- CBC’s total broadcasting revenues are now included in both section 4.1 (radio sector) and section 4.2 (television sector).
- New broadcasting dispute resolution statistics on the number and type of dispute resolution instances have been added to Section 4.3. Dispute resolution instances range from CRTC staff-assisted mediation, final offer arbitration to informal interventions between broadcasting distributors and/or programming services. BDU revenues and subscribers in this section no longer include estimates for non-reporting entities.
- Section 5.2 (wireline voice retail sector) no longer reports out-of-territory data separately given its small share of the total market.
- The broadband measurement data presented in section 5.3 has been modified to include usage data on a wider range of applications, including video calling and live streaming applications.
- Section 5.5 (wireless retail sector) now includes data on average revenue for downloading data.
- Greater emphasis on provincial and regional breakdowns as well as residential and business breakdowns can be found throughout the report.
These changes will provide Canadians with improved indicators and trends to further enhance their understanding of the communications sector.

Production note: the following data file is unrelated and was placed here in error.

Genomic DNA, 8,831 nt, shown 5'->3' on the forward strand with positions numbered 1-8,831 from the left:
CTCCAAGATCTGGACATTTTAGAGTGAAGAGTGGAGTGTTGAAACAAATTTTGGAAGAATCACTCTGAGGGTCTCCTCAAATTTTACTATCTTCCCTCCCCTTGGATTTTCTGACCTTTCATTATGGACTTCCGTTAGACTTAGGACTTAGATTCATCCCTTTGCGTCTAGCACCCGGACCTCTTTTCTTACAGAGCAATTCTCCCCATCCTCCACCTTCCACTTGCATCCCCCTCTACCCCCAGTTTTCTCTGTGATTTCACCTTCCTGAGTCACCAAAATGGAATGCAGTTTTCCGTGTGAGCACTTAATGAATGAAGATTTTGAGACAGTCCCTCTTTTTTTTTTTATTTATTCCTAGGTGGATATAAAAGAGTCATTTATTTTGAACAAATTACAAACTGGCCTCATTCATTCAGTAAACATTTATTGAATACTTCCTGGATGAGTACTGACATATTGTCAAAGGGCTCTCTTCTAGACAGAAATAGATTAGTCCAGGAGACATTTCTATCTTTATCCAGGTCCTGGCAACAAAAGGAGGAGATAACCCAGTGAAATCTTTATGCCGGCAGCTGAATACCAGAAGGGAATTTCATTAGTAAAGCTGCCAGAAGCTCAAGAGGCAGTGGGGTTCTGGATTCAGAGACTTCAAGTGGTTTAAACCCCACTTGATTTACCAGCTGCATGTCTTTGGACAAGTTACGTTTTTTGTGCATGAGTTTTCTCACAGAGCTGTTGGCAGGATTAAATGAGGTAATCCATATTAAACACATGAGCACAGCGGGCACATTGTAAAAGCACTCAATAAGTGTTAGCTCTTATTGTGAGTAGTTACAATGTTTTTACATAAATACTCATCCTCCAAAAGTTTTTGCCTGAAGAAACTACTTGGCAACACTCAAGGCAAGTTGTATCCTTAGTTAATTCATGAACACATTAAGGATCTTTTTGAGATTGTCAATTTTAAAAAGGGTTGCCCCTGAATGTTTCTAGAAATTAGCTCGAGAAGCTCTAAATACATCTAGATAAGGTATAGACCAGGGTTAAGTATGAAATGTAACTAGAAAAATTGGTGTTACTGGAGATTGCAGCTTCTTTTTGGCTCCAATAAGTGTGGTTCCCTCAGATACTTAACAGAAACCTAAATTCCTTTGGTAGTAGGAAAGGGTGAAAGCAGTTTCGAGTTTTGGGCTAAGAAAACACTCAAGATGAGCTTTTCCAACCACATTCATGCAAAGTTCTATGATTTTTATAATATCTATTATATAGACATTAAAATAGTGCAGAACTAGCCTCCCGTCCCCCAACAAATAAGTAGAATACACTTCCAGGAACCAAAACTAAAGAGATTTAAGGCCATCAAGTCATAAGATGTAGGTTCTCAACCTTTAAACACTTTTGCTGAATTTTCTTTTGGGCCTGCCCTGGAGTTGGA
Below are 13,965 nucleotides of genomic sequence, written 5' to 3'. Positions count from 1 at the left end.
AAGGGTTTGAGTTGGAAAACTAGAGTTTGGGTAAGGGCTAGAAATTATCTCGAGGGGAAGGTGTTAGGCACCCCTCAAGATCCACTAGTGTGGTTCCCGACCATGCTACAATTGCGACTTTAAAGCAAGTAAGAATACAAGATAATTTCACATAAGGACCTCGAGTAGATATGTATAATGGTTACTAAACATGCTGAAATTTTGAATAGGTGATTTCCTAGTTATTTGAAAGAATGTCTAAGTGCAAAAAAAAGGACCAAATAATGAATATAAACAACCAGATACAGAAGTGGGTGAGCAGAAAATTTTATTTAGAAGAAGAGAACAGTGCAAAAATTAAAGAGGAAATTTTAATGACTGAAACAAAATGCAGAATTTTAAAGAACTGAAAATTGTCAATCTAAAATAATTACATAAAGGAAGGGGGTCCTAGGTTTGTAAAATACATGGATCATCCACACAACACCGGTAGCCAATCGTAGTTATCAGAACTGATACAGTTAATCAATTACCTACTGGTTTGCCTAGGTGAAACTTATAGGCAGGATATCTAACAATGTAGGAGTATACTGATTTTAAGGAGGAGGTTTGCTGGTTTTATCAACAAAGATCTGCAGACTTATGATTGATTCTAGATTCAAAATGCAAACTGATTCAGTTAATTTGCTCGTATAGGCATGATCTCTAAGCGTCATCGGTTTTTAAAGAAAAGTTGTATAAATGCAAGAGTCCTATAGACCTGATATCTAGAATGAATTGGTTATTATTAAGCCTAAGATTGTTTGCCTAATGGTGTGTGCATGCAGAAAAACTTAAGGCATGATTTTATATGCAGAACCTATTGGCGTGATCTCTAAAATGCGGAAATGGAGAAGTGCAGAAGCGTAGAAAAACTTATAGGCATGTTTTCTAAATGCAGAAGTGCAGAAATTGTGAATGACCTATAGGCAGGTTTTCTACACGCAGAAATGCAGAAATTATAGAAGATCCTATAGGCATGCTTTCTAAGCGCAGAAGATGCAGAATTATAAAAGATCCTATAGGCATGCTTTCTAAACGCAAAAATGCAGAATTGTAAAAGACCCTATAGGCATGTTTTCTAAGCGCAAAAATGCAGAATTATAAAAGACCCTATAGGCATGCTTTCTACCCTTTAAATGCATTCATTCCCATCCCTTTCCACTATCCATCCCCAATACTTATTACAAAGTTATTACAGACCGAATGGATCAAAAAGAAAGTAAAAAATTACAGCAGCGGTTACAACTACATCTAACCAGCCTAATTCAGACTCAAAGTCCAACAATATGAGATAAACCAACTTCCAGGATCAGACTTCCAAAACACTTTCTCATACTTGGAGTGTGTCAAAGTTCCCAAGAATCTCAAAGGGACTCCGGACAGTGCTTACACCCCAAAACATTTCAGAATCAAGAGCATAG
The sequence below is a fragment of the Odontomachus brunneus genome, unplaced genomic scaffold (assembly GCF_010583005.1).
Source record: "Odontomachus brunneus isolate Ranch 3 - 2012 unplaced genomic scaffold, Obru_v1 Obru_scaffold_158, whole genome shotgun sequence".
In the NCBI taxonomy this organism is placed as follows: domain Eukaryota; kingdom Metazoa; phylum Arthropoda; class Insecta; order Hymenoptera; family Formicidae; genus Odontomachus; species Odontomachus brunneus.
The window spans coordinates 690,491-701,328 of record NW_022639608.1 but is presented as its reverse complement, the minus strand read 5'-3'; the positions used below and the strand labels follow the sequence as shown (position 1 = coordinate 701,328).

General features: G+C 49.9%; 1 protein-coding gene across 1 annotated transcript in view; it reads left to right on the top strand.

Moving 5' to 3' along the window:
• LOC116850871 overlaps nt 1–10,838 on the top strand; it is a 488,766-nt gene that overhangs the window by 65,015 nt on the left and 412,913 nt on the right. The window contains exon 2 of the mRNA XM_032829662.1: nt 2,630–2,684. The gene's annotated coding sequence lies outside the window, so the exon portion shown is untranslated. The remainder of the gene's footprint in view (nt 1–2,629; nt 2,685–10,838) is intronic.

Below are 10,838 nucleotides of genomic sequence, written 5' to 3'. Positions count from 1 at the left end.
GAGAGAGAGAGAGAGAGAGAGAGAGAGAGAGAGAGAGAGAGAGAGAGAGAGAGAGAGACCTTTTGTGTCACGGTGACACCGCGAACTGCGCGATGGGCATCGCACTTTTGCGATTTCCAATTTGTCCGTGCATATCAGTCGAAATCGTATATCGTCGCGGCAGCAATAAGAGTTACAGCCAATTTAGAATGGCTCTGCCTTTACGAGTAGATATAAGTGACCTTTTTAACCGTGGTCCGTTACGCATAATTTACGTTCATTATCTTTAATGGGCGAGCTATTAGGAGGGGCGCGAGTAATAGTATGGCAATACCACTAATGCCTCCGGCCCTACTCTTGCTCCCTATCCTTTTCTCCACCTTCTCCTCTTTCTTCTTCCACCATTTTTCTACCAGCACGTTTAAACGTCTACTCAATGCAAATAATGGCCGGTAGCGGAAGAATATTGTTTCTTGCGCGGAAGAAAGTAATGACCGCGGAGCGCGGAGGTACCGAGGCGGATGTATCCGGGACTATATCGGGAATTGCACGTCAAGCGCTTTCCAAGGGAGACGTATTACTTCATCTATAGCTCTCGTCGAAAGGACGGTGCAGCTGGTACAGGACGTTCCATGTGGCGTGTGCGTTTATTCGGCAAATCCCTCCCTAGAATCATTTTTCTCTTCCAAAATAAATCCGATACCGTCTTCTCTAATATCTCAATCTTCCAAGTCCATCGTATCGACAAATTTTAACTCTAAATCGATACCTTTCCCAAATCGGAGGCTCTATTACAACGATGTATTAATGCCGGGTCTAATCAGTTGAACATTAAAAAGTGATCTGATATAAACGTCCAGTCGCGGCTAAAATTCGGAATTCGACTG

1.1 The CRTC
i) Who we are and what we do
The Canadian Radio-television and Telecommunications Commission (CRTC) is an administrative tribunal within the Government of Canada that is responsible for regulating and supervising Canada’s communication system in the public interest.
The CRTC operates under a number of legislative authorities and Acts of Parliament. These include the following: the CRTC Act, the Bell Canada Act, the Broadcasting Act, the Telecommunications Act, Canada’s Anti-Spam Legislation and the Canada Elections Act, which includes provisions that established the Voter Contact Registry.
At the heart of our mandate is the duty to serve the public interest by putting Canadians at the centre of the communications system. To this end, our role encompasses consulting Canadians on communications issues of importance to them, dealing with the many applications we receive by making decisions and rules, responding to enquiries and complaints, as well as reporting to Canadians on the progress and outcomes of our work. The CRTC promotes and enforces compliance with its regulatory policies and decisions. It encourages and facilitates industry co-regulation and self-regulation through consultations, committees and working groups with various industry stakeholders. The CRTC also plays a key role in resolving industry disputes. Finally, in the current dynamic and evolving communications environment, the CRTC collaborates with various domestic and international stakeholders to leverage capacity and intelligence on a host of interrelated policy issues and questions.
For more information on the CRTC’s mandate, mission, and activities please consult the CRTC’s three-year plan at http://www.crtc.gc.ca/eng/backgrnd/plan2016/plan2016.htm.